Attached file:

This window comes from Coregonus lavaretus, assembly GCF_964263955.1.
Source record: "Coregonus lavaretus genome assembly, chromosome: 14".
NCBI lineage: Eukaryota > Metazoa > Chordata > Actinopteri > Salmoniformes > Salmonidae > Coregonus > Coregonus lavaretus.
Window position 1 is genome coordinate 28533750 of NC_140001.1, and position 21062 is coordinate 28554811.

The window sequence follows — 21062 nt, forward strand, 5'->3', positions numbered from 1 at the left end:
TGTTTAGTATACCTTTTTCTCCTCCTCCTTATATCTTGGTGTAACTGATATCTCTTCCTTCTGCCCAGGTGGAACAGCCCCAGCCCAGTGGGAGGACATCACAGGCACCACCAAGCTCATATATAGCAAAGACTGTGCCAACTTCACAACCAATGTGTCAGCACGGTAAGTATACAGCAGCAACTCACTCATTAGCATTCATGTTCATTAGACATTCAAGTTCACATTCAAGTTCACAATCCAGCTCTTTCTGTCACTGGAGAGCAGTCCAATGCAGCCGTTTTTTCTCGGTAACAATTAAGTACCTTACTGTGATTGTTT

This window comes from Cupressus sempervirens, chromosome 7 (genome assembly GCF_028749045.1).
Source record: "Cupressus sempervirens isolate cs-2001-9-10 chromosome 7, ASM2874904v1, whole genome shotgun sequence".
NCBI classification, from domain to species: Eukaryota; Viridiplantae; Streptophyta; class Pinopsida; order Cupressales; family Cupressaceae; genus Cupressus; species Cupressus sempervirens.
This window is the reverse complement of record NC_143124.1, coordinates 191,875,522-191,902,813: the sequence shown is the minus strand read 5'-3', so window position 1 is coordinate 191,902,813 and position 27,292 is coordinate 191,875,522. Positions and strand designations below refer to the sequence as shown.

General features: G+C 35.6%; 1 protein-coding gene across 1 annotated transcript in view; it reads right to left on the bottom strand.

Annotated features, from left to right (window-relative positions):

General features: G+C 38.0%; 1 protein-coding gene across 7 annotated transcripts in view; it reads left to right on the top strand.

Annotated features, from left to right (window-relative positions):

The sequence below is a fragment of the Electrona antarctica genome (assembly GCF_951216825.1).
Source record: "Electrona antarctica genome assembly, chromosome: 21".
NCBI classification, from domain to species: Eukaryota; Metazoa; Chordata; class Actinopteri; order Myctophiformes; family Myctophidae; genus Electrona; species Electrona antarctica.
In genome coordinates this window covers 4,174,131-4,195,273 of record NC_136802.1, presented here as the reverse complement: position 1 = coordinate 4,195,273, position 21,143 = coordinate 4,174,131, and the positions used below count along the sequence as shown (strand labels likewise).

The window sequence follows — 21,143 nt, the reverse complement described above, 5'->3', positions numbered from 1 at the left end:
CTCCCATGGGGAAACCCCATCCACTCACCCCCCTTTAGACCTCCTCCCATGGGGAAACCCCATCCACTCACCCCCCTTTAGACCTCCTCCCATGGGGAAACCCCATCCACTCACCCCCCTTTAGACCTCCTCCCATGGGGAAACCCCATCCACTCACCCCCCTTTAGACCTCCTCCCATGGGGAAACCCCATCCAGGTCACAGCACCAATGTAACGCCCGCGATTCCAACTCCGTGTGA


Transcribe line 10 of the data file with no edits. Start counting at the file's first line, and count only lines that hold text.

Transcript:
This window is the reverse complement of record NC_143124.1, coordinates 191,875,522-191,902,813: the sequence shown is the minus strand read 5'-3', so window position 1 is coordinate 191,902,813 and position 27,292 is coordinate 191,875,522. Positions and strand designations below refer to the sequence as shown.